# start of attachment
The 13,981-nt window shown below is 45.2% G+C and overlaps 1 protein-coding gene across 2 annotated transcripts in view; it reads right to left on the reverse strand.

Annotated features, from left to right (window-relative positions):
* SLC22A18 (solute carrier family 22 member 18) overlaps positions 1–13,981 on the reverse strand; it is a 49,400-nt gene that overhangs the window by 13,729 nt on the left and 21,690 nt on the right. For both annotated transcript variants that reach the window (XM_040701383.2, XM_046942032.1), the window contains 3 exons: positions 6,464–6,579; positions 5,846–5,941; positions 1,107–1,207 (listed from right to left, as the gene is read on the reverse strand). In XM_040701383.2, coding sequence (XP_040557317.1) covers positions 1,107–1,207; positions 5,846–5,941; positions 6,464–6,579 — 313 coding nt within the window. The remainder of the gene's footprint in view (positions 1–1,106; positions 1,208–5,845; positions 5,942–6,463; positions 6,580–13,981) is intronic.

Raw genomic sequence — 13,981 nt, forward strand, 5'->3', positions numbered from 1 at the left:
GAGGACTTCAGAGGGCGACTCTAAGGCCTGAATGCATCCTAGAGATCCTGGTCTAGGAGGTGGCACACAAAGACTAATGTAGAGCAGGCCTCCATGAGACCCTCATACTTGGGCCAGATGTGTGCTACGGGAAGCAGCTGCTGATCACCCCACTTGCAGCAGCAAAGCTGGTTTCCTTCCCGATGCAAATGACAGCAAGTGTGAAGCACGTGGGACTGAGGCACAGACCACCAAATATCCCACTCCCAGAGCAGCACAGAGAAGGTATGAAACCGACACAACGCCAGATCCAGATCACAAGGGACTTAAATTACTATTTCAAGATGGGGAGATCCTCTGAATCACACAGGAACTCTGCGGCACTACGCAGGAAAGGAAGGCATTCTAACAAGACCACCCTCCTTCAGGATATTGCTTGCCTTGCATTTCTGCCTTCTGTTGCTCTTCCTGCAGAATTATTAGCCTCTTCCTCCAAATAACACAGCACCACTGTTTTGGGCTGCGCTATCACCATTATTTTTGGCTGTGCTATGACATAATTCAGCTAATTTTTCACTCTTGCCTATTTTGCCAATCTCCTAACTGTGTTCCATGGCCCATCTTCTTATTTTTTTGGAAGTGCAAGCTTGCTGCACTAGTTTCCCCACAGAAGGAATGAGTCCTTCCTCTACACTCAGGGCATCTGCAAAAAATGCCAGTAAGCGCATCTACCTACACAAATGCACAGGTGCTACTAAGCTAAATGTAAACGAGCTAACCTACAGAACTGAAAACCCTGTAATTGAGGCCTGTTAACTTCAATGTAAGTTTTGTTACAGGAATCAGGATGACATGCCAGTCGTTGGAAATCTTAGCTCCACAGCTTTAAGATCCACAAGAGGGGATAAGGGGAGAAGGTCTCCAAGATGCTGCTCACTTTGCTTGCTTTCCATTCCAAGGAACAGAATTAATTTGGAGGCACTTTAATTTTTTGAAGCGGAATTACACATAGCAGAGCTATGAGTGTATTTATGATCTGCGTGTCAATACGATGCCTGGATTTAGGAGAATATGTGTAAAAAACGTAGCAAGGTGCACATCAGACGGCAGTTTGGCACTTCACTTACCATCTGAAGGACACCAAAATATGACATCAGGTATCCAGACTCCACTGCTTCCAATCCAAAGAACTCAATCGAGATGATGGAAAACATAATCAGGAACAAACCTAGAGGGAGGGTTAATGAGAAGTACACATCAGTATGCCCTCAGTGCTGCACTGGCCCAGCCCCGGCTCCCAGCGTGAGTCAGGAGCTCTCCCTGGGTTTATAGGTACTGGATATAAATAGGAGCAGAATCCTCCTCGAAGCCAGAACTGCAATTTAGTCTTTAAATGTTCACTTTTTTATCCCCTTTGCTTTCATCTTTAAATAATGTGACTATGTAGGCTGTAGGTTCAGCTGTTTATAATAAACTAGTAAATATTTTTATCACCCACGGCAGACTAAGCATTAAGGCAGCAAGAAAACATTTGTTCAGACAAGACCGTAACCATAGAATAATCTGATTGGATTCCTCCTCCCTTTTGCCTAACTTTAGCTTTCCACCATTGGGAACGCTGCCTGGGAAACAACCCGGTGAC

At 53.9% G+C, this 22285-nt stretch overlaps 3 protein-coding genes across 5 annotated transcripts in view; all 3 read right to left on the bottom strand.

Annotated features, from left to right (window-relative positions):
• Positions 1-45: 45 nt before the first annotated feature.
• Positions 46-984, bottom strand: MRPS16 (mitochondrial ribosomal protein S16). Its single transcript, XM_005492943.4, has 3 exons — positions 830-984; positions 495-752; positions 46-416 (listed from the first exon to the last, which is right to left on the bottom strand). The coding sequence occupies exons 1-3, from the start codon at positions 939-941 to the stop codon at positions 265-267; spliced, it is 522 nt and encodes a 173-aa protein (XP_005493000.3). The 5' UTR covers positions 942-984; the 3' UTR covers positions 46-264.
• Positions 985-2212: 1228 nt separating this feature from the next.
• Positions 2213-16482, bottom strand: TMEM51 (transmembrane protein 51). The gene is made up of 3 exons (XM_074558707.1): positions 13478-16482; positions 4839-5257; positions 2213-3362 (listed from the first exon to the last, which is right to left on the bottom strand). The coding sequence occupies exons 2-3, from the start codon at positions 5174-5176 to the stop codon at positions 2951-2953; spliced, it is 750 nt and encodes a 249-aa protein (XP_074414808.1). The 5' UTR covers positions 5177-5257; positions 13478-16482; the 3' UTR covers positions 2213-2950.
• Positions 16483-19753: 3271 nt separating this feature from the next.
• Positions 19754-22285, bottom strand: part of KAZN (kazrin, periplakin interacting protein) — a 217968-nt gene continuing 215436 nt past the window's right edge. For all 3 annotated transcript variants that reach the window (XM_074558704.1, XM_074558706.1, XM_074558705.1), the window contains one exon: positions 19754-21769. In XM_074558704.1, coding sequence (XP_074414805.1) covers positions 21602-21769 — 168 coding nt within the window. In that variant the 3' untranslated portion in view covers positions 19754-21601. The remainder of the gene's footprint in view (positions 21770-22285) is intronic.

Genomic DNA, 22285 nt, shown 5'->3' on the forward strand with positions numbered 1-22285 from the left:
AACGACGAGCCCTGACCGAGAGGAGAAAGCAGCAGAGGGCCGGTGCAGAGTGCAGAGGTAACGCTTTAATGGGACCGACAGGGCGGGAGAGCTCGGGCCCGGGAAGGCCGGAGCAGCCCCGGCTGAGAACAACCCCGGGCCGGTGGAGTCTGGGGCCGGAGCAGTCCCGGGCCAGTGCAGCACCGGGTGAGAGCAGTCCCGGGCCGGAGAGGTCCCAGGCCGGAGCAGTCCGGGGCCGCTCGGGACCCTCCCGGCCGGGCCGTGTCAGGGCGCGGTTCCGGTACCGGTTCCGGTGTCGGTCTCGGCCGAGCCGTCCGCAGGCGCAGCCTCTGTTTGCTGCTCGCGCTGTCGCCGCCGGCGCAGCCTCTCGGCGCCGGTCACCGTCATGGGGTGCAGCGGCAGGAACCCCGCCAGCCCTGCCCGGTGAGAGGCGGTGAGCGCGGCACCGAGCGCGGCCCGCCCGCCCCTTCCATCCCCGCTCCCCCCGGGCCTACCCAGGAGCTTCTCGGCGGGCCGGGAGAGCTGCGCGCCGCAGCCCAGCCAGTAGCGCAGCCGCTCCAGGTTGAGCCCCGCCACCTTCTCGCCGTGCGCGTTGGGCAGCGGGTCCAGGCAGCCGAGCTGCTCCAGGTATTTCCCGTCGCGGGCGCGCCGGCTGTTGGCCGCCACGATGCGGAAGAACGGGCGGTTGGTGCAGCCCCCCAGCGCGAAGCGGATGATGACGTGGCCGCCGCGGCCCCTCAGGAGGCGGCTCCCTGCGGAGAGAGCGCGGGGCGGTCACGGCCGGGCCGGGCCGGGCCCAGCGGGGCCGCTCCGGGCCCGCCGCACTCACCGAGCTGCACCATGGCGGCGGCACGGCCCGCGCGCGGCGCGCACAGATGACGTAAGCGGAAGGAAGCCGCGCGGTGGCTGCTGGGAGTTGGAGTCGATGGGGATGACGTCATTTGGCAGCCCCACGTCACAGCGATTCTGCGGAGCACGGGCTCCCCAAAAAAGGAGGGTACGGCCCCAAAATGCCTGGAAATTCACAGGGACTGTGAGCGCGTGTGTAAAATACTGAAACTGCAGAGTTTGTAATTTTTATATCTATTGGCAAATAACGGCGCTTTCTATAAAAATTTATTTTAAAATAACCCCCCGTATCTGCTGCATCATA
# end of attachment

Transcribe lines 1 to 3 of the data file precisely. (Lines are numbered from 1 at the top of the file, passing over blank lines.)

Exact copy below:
The 13,981-nt window shown below is 45.2% G+C and overlaps 1 protein-coding gene across 2 annotated transcripts in view; it reads right to left on the reverse strand.

Annotated features, from left to right (window-relative positions):
* SLC22A18 (solute carrier family 22 member 18) overlaps positions 1–13,981 on the reverse strand; it is a 49,400-nt gene that overhangs the window by 13,729 nt on the left and 21,690 nt on the right. For both annotated transcript variants that reach the window (XM_040701383.2, XM_046942032.1), the window contains 3 exons: positions 6,464–6,579; positions 5,846–5,941; positions 1,107–1,207 (listed from right to left, as the gene is read on the reverse strand). In XM_040701383.2, coding sequence (XP_040557317.1) covers positions 1,107–1,207; positions 5,846–5,941; positions 6,464–6,579 — 313 coding nt within the window. The remainder of the gene's footprint in view (positions 1–1,106; positions 1,208–5,845; positions 5,942–6,463; positions 6,580–13,981) is intronic.